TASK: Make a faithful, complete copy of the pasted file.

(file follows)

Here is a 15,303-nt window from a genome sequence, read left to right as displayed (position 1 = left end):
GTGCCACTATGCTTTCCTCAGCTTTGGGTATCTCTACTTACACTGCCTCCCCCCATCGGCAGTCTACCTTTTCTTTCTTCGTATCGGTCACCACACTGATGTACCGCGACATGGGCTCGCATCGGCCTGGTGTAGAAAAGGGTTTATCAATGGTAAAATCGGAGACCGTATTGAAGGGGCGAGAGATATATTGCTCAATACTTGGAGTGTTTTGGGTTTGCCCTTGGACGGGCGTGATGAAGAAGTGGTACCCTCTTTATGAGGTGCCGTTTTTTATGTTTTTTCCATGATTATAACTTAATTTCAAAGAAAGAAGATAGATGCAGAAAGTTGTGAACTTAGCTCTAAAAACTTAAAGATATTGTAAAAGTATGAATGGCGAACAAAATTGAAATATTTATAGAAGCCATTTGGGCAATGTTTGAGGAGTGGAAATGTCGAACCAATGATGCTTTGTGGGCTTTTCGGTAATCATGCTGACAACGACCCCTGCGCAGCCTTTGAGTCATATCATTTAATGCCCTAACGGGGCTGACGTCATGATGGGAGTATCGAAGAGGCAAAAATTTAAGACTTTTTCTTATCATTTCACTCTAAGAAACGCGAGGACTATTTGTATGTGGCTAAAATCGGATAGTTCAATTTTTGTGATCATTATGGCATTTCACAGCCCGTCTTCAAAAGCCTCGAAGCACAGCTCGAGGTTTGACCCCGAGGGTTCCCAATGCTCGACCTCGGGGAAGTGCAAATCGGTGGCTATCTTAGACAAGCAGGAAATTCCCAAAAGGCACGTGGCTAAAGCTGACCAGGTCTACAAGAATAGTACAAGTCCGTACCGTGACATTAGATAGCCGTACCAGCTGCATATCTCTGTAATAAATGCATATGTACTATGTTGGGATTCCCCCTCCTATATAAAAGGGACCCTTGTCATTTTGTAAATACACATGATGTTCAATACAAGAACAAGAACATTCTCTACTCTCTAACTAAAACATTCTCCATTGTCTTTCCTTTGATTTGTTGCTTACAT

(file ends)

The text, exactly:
Here is a 15,303-nt window from a genome sequence, read left to right as displayed (position 1 = left end):
GTGCCACTATGCTTTCCTCAGCTTTGGGTATCTCTACTTACACTGCCTCCCCCCATCGGCAGTCTACCTTTTCTTTCTTCGTATCGGTCACCACACTGATGTACCGCGACATGGGCTCGCATCGGCCTGGTGTAGAAAAGGGTTTATCAATGGTAAAATCGGAGACCGTATTGAAGGGGCGAGAGATATATTGCTCAATACTTGGAGTGTTTTGGGTTTGCCCTTGGACGGGCGTGATGAAGAAGTGGTACCCTCTTTATGAGGTGCCGTTTTTTATGTTTTTTCCATGATTATAACTTAATTTCAAAGAAAGAAGATAGATGCAGAAAGTTGTGAACTTAGCTCTAAAAACTTAAAGATATTGTAAAAGTATGAATGGCGAACAAAATTGAAATATTTATAGAAGCCATTTGGGCAATGTTTGAGGAGTGGAAATGTCGAACCAATGATGCTTTGTGGGCTTTTCGGTAATCATGCTGACAACGACCCCTGCGCAGCCTTTGAGTCATATCATTTAATGCCCTAACGGGGCTGACGTCATGATGGGAGTATCGAAGAGGCAAAAATTTAAGACTTTTTCTTATCATTTCACTCTAAGAAACGCGAGGACTATTTGTATGTGGCTAAAATCGGATAGTTCAATTTTTGTGATCATTATGGCATTTCACAGCCCGTCTTCAAAAGCCTCGAAGCACAGCTCGAGGTTTGACCCCGAGGGTTCCCAATGCTCGACCTCGGGGAAGTGCAAATCGGTGGCTATCTTAGACAAGCAGGAAATTCCCAAAAGGCACGTGGCTAAAGCTGACCAGGTCTACAAGAATAGTACAAGTCCGTACCGTGACATTAGATAGCCGTACCAGCTGCATATCTCTGTAATAAATGCATATGTACTATGTTGGGATTCCCCCTCCTATATAAAAGGGACCCTTGTCATTTTGTAAATACACATGATGTTCAATACAAGAACAAGAACATTCTCTACTCTCTAACTAAAACATTCTCCATTGTCTTTCCTTTGATTTGTTGCTTACAT